Cincinnati Real Estate

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Kathy S. Koops GRI

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Trash Talk and Taxes

filed under: Informational posted on January 25th, 2016

Trash Talk and Taxes

As Tax Day approaches thousands of Cincinnatians are pulling together information to file – it’s time to for trash talk and taxes.

All the paperwork, including a HUD 1 form if you bought or sold a home in 2015, is stacked, sorted and sifted in order to get all the info you need to fill out a variety of tax forms.  If you’re like most people, while sorting through the stacks, you start tossing unneeded documents into the trash.  And when bits and pieces of confidential information end up in your trash the opportunity for identify theft begins.

According to the Federal Trade Commission’s Consumers Bureau one of the most important things to do is shred personal documents.  This includes shredding receipts, credit card applications and offers, insurance forms, medical information, checks, bank statements, expired charge cards, investment statements and any similar documents when you don’t need them any longer.  Don’t own a shredder?  Our area offers several locations where you can shred documents containing private information for a small fee or watch for local shredding events in your sponsored by local businesses.  Personally, the timing was great and a local bank offered drive-up shredding on a a Saturday and I was holding several large trash bags full of documents from my parents home.  Drove in and the volunteers emptied my trunk and I drove off as the paper hit the shredder in the back of the truck.  Some organizations hold shredding days as a fund raiser and for a small donation your documents are no longer a target for identity thieves..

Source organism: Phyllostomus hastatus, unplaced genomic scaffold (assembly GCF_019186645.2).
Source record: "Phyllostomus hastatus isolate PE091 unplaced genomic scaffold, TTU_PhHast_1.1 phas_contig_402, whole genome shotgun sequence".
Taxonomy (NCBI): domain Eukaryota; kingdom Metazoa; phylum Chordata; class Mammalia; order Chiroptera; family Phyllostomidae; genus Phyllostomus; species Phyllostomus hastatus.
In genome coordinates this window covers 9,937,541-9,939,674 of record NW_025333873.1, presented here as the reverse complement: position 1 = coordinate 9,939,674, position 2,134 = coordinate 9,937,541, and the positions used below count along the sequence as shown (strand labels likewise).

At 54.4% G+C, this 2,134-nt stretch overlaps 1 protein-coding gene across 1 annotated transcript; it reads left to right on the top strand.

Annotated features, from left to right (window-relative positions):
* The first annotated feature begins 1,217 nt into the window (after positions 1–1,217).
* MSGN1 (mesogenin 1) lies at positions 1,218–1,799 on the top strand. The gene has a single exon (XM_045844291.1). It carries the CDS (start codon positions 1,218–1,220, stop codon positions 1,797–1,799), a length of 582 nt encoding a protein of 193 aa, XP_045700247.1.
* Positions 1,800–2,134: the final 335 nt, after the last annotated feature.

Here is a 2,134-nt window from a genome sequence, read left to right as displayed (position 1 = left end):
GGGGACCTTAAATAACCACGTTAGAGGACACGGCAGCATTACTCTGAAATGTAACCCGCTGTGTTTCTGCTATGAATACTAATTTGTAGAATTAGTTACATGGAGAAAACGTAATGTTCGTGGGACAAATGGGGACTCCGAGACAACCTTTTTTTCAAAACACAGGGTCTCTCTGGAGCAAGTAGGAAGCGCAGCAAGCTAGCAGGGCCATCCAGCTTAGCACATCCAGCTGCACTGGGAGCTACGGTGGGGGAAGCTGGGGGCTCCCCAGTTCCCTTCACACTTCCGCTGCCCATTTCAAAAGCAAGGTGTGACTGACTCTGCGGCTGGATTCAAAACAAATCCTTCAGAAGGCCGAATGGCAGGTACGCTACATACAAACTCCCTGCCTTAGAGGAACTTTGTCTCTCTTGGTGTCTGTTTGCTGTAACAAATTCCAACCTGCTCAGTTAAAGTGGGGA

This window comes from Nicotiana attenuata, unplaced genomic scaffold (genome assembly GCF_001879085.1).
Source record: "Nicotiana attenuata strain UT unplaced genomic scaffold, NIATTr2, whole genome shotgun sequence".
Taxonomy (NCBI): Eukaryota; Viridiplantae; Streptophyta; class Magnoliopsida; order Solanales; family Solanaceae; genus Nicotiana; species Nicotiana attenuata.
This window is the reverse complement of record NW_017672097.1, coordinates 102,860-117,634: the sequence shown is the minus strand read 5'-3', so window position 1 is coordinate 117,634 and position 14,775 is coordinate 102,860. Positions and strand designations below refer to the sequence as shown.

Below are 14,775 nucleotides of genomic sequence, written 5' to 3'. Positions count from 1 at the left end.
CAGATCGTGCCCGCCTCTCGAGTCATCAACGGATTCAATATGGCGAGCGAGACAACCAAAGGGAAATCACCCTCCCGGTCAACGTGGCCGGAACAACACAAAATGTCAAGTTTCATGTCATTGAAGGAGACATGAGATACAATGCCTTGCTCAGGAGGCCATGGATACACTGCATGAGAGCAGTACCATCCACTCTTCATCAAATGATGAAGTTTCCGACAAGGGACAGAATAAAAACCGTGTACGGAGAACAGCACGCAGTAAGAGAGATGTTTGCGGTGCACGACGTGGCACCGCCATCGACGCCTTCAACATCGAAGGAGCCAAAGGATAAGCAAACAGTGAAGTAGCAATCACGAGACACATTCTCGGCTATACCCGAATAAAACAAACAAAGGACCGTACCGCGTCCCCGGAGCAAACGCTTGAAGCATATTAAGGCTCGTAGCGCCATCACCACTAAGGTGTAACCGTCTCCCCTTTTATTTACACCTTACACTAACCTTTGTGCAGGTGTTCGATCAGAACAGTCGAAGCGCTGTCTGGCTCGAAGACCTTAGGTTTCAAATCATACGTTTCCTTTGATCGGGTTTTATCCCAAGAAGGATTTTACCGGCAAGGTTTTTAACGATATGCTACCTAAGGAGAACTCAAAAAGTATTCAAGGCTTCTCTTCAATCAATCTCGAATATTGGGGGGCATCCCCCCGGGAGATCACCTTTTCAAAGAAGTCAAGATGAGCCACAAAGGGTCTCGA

And while you’re protecting your identity by shredding paper documents don’t forget to protect your online identity too.  Many real estate companies have started using secure “platforms” to hold clients personal information and provide buyers and sellers with secure access via portals.  The systems are sometime difficult to navigate-but security is better for all the parties involved in a real estate deal if the data is not just sent via email attachments for sitting some fax machine in the middle of an office.

 

 

 

 

 

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